The Golden Hammerhead Shark is a valid species, quite distinct from the Scalloped Hammerhead Shark. Although the Golden Hammerhead is an abundant, widely distributed shark, it is relatively poorly known. Until recently, this species was known as the Smalleye Hammerhead, in reference to its relatively small eyes. Due to its remarkable coloration, this species is known to local fishermen as the Golden Hammerhead, a name which is more descriptive and preferable to the older, duller name of Smalleye Hammerhead. The Golden Hammerhead Shark inhabits the northeastern coast of South America, from Venezuela to Uruguay. It is found in coastal waters at depths of 30 to 130 feet over muddy bottoms. The Golden Hammerhead is a small species which attains a maximum size of about 4 feet and 20 pounds. The most distinctive characteristic of this species is its striking bright orange or yellow color. Juveniles less than 2.5 feet long are bright yellow or orange; adults are pale yellow. The color is apparently due to pigments present in this species’ diet; juveniles feed primarily on penaeid shrimp while adults feed on marine catfishes and their eggs. Their biochemical characterization has been ascertained as one of these pigments is almost certainly a form of carotene, a class of unsaturated hydrocarbons which gives catfish eggs their rich golden/orange color.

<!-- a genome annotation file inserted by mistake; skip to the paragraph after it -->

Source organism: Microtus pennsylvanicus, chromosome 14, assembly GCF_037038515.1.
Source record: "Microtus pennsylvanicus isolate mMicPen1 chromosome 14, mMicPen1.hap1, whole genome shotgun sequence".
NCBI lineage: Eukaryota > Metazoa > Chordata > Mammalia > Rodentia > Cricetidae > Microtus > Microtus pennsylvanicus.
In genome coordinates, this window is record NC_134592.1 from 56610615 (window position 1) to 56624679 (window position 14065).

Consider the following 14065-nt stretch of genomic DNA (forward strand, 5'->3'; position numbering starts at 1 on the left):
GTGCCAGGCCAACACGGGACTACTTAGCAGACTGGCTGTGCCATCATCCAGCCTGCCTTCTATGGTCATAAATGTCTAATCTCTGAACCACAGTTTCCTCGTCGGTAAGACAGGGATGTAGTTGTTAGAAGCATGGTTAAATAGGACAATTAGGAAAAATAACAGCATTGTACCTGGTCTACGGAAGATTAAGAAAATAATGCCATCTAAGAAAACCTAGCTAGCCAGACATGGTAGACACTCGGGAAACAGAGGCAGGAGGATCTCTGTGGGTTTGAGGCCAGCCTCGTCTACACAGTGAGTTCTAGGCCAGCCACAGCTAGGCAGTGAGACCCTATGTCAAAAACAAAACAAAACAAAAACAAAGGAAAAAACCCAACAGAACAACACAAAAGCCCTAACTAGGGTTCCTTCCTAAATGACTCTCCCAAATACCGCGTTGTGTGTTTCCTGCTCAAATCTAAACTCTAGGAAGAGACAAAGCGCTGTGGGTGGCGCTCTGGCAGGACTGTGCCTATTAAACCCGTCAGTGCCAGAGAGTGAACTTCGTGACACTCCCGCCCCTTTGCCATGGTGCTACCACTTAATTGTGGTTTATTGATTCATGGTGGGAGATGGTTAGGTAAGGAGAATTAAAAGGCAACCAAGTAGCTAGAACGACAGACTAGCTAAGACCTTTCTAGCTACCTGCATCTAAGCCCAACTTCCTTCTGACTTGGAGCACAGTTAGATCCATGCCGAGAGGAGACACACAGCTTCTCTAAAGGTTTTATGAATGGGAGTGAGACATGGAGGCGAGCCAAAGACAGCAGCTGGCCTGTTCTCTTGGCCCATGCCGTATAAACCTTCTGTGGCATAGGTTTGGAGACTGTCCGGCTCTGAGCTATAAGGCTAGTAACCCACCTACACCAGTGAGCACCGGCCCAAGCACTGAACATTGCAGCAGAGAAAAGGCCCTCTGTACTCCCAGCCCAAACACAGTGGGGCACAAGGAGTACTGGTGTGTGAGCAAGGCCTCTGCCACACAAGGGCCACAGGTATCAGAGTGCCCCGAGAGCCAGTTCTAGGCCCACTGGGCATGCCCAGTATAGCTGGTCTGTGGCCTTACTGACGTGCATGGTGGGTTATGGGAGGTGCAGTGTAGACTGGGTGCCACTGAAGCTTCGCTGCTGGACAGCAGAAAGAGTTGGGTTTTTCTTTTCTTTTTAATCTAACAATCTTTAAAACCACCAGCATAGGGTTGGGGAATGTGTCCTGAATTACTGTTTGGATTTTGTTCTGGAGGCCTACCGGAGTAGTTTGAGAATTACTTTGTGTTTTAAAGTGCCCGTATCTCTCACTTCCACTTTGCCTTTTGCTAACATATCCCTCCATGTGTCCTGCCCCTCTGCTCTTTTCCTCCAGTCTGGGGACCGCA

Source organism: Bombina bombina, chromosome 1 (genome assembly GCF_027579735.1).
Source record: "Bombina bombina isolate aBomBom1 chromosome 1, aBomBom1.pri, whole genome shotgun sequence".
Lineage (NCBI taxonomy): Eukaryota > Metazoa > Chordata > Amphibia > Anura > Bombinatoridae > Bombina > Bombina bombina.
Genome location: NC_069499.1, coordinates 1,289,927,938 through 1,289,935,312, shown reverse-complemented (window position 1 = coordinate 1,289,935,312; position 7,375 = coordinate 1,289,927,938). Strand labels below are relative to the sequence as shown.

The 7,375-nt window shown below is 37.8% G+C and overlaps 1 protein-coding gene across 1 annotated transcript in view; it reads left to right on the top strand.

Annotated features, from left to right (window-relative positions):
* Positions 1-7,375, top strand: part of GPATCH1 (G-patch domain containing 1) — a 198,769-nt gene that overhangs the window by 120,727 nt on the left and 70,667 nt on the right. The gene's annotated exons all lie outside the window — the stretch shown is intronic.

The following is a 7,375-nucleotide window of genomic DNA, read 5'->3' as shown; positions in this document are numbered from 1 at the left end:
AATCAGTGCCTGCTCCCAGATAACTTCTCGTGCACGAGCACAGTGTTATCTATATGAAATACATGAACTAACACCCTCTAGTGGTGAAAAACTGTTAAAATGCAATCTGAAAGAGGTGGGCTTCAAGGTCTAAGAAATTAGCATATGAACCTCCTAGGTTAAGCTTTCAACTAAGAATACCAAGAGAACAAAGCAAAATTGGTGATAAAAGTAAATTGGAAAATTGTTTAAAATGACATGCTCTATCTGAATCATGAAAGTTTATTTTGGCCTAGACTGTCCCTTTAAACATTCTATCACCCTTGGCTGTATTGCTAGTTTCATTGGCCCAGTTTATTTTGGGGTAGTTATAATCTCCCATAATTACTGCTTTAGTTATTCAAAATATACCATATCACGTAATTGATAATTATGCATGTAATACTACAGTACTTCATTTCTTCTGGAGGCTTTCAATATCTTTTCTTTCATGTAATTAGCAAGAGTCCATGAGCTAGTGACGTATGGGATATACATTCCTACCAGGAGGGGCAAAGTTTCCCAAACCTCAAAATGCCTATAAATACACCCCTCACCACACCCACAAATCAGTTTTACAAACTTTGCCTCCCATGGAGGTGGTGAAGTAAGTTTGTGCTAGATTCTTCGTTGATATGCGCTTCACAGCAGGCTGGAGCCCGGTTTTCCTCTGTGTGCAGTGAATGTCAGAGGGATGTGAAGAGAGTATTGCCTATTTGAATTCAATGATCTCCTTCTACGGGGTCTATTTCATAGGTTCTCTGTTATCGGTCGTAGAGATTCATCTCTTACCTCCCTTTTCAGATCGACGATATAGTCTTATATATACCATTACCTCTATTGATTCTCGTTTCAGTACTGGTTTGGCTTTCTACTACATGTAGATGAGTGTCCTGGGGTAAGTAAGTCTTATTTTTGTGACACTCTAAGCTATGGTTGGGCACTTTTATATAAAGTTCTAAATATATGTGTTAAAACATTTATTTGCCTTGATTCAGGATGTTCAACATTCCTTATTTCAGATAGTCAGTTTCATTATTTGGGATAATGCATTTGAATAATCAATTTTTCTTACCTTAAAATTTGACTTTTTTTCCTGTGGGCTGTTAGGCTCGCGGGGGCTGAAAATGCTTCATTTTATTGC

Male Golden Hammerheads mature at a length of about 2.5 feet; females of this species at a length of about 3.2 feet. Off Trinidad, female Golden Hammerheads ovulate and mate during the month of August. Developing pups of this species — like those most other members of the family Carcharhinidae (the one exception is the Tiger Shark, which relies on yolk reserves throughout its 13 to 16 month gestation period) — are nourished at late stages of gestation via a yolk-sac placenta. Gestation of the Golden Hammerhead appears to last about 10 months; off Trinidad, birth occurs in shallow waters from late May to June. Broods of this species consist of 5 to 12 pups, which at birth measure about 1 foot long. In female Golden Hammerhead Sharks, the ovarian cycle runs concurrently with the gestation cycle, so it seems likely that females of this species are fertilized shortly after giving birth and that the species reproduces every year rather than having a 2-year reproductive cycle as in many larger carcharhinids, in which females take a year off after giving birth, recovering and building up energy stores for a year before mating again. Sporting a bright orange or yellow color with metallic or iridescent hues, the Golden Hammerhead must surely rank as among the most beautiful and easy-to-recognize of elasmobranchs. These colors and hues fade rapidly after death, reducing this once-colorful, graceful little shark to a dull grey shadow of its former glory. When jammed into a specimen bottle of alcohol preservative, the shark is further distorted and leached of the last of its colors, becoming a warped grey-brown grotesque under glass that silently gathers dust on a museum shelf. Since the pigments which give the Golden Hammerhead its striking coloration are soluble in alcohol, it comes as no surprise that this species was once known by the dull name of Smalleye Hammerhead Shark.